Protein Detection

Trusted technology with fast, reliable results.

Our simple tests for detecting mycotoxin and GMO proteins are:

  • Easy to use
  • Flexible
  • Precise

Immunoassay platforms allow for rapid, sensitive and economical screening of large numbers of samples.

The reagents and antibodies used in EnviroLogix test kits are produced on-site in our labs under rigorous quality standards, allowing us to develop and test new diagnostics quickly and efficiently.

How Does It Work?

Immunoassays are based on the scientific principle that specific antigens will stimulate unique immune responses. The proteins produced by the immune response, called antibodies, can be used to signal the presence or absence of a target compound (like a toxin or a GMO) in a sample.

Immunoassay technology can be applied to ELISA plates or tubes, or lateral flow device (LFDs, also known as dipsticks). There are two basic types: sandwich assays, and competitive assays.

In sandwich immunoassays, sample concentration is proportional to color development:

Lighter color = Lower concentration of the target

Darker color = Higher concentration of the target

In competitive assays, the opposite is true: darker color means lower concentration of the target. For more information, read How Immunoassays Work.

Lateral Flow Devices

LFDs employ the same immunoassay principles as the plate and tube formats, but the antibodies and other reagents are coated on a nitrocellulose membrane rather than on the inside of test wells or tubes. The sample travels by capillary action from one end to the other. In passing along the membrane, the sample is exposed to zones of antibody that react to the target analyte. EnviroLogix LFD assays develop a "control line" near the far end of the device to ensure that the test was performed correctly.

As with the plate and tube formats, some tests are competitive assays (such as for mycotoxins) and others are sandwich assays (such as GMOs). In competitive LFD assays, a positive result is indicated by the absence of a line in the test result zone. In sandwich assays, a positive result is indicated by the presence of a line in the test result zone.

LFD tests can be interpreted visually for qualitative results or read using the QuickScan System for traceable, quantitative results.

QuickScan-Logo

QuickScan

QuickScan is a highly flexible and precise LFD strip-reading system. Using a touchscreen PC platform, the QuickScan System can process strips for both GMOs and mycotoxins simultaneously. The reader can scan individual strips and multi-strip combs and provides objective, quantifiable results.

By combining digital imaging technology with advanced mathematical processing, test data is analyzed in seconds. The on-board, proprietary software can read, record and store detailed screening results for complete traceability.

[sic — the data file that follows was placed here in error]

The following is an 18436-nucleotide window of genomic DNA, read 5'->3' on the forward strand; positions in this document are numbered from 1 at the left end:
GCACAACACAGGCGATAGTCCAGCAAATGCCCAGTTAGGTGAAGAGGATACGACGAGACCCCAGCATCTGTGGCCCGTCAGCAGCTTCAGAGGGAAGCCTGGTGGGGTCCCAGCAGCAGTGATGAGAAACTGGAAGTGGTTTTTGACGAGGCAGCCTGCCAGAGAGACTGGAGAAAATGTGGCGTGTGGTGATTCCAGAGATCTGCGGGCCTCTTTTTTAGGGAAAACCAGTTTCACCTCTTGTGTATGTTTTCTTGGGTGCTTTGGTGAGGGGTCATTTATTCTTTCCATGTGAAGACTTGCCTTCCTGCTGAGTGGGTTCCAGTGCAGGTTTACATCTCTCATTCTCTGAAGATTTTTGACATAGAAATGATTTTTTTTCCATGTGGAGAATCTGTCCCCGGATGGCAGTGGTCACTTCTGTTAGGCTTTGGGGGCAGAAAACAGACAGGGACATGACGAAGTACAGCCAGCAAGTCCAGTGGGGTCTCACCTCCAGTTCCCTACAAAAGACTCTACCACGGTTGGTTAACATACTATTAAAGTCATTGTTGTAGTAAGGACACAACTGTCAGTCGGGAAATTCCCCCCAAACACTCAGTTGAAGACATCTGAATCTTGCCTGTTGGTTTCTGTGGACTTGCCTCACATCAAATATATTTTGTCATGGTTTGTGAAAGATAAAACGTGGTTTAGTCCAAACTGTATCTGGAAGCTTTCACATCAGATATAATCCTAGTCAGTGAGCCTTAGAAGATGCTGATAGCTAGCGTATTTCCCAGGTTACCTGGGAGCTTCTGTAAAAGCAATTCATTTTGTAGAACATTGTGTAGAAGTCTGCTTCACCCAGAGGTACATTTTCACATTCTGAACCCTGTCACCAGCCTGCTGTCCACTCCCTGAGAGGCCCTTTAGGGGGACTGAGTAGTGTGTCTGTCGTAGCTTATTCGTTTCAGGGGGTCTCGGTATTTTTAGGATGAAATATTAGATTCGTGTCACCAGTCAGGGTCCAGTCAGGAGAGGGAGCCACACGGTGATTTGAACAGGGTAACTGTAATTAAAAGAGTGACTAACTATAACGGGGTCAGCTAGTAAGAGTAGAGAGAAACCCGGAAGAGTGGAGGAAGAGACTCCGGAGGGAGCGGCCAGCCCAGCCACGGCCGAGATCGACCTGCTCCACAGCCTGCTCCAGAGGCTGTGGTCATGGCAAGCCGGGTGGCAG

QuickScan is:

  • Fast – Read rapid test strips and record results in seconds
  • Flexible – Process single strips or multi-strip combs for GMOs or mycotoxins
  • Precise – Quantitative standards are integrated into a unique barcode system, ensuring accurate, consistent measurement without calibration
  • Traceable – Access test results instantly for emailing, printing, archiving or analyzing trends

ELISA

EnviroLogix ELISA kits have specific antibodies and different antibodies coated on the sides and bottom of each well (or tube) along with an enzyme linked to a target-specific antibody which produces an antibody-antigen complex in the presence of the target.

Our competitive assays are supplied with Calibrators (concentrations of the target analyte in solution) and a negative Control (free of the target analyte). These Standards exhibit distinctly different shades of color. By using a microtiter plate reader, comparison of the sample produced color against the color produced by the Standards, the person testing may determine the concentration range of the sample in a semi-quantitative or quantitative interpretation.

Sandwich-type ELISA kits are generally supplied with a positive control. The assay is performed including a buffer only in one of the wells to represent what a negative result would look like. To interpret the results of a test, the plate is inserted into a microwell plate reader set to blank on the buffer well. Optical density is then compared between positive control, sample wells, and buffer blank to determine the presence or absence of the target. If known-positive samples are also included, quantitative interpretations may be deduced.